SK: I do. Warner Bros. didn't care so much, Arista really do care, and it makes me happy that the album is doing so well. But those are all things that are happening in the right side of my brain, and it's more important for me to concentrate on the other stuff-the music, the words, the creativity.
'Music Industry' is a contradiction in terms-the two things just can't be reconciled. You've got to be on one side or the other. I went into our manager's office today, and our manager said he was having a problem air-freighting our gear around Europe, and he was just about to tell me about it and I said 'Don't wanna know, don't even bother telling me about it.' You've just got to be willfully naive, and you've got to live in a different sphere to all that stuff. You've got to keep swimming away from this whirlpool that's trying to suck you down.
We try and deflect a lot of the seriousness and responsibility by just being kind of silly. People who meet us re quite surprised at how stupid we are, and how deliberately idiotic we are when we're on the road, driving down the road hanging out of the windows and screaming at passers-by.
HD: But you have such a somber image.
SK: I know. It's funny, because every serious-type group I've ever worked wih have always been wacky wallies offstage. And every fun-loving group I've worked with, it's always like a funeral procession backstage, and they go on stage and suddenly they're funny. People probably think The Church live in a dark castle that's full of candles, but we're not like that at all.
We're four different very people, actually. I guess Peter and Richard are the easygoing side of the band-Peter's fairly quiet, and Richard just likes playing drums and has a natural noninterest in doing interviews and looking at charts. Marty and I are the more awkward and difficult ones. And basically, when we get together, we try and seeit like four overgrown schoolboys out to have a huge picnic.
HD: You've been talking a while about wanting to make a double album that would capture more of the band's live side, particularly the extended guitar jams.
SK: Yeah, it's disappointing that we never seem to be able to get that live thing down on vinyl. Obviously, it didn't happen this time. It was our first album for Arista and, working with the two guys, obviously there wasn't going to be a whole lot of experimentation. But maybe if this album does well enough, the next time we'll be able to do an album where we can extend oursleves a bit more. I always think of Tommy-a lot of long things interspersed with pop songs. It would be great to something like that.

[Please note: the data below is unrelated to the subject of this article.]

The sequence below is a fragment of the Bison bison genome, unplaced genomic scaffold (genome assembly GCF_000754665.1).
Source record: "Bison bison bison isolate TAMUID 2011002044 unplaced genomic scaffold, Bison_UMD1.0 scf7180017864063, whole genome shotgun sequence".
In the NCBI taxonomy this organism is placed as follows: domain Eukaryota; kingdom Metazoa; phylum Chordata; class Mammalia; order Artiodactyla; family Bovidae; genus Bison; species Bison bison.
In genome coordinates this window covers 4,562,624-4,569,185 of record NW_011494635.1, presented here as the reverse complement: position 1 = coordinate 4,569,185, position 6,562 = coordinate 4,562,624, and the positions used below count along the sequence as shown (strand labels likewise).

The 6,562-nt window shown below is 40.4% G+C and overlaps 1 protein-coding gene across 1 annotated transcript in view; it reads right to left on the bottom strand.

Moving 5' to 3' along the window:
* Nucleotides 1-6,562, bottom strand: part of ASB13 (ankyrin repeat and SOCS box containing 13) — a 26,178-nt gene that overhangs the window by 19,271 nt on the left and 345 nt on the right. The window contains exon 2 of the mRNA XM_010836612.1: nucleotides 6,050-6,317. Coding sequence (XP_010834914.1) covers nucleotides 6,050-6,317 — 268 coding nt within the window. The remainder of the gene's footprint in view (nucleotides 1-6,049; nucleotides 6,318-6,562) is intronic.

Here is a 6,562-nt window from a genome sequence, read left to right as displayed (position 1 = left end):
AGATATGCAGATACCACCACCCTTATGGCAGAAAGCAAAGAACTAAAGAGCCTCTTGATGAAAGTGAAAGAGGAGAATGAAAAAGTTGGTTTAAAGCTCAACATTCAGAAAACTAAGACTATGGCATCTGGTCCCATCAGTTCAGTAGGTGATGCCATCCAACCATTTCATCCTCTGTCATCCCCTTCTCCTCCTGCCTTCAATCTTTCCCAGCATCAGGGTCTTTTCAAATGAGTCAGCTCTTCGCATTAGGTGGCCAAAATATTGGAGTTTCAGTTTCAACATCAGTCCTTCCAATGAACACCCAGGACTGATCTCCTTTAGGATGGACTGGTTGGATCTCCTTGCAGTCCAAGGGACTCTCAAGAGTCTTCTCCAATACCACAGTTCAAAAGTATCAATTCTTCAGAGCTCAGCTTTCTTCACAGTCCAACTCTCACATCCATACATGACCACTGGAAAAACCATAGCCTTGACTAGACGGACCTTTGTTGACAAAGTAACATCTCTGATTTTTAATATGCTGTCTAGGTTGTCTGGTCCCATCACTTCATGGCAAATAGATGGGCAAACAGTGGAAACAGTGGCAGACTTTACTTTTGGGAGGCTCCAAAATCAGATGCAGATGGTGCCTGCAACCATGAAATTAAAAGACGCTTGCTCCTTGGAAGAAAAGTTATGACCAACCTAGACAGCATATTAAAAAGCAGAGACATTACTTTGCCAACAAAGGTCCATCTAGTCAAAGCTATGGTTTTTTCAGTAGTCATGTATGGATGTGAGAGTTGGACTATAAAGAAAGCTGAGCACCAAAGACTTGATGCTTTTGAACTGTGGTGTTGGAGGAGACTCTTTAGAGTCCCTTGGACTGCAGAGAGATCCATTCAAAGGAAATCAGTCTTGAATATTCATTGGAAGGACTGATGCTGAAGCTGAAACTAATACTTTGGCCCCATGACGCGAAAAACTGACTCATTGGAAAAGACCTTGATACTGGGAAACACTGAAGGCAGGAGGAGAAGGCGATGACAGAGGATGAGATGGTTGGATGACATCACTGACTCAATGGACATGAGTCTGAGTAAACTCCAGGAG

HD: You must be aware though, that in the general music area The Church is perceived as being a part of, things are very oriented towards snappy three and four minute songs. There's a big stigma attached to the concept of jamming and instrumental interplay, perhaps because a lot of people who've done it in the past have been pretty dull.
SK: Yeah, I think the old thing where the bass player and the drummer and the rhythm guitarist get in a groove and the other guy solos over the top is boring. I think what we want to do is create atmospheres, rather than showing off our instrumental prowess. We do that on stage on some of our older nunbers, where we extend it with lots of interesting guitar textures and things like that. I think that could be very easily translated onto vinyl, if we could find the right context to do it in.
HD: You've also talked about wanting to create music that's beautiful rather than ugly.
SK: It's so easy to make ugly music. As long as you've got the right haircut and a pale face, and stand on stage and scratch your guitar or play it with a screwdriver, you're hailed as a sort of gothic demigod, and that doesn't appeal to me. It's perhaps an old fashioned notion, but I believe that people should be able to play their insrtuments, and that they should be able to play them with some originality as well.
Once upon a time I was a fan of artful amateurism, but now I no longer am. Perhaps it's just me getting older, but if I listen to classical music, I want to see and hear it done well. But it's a huge bloody world, and I think there's room for everybody.
I don't know if we're beautiful, but I don't see how the thing that we're going after could be out of fashion. I'm sure there'll always be someone who wants to hear something that's enjoyable and pleasant that isn't bland.
HD: What's it like playing with The Church?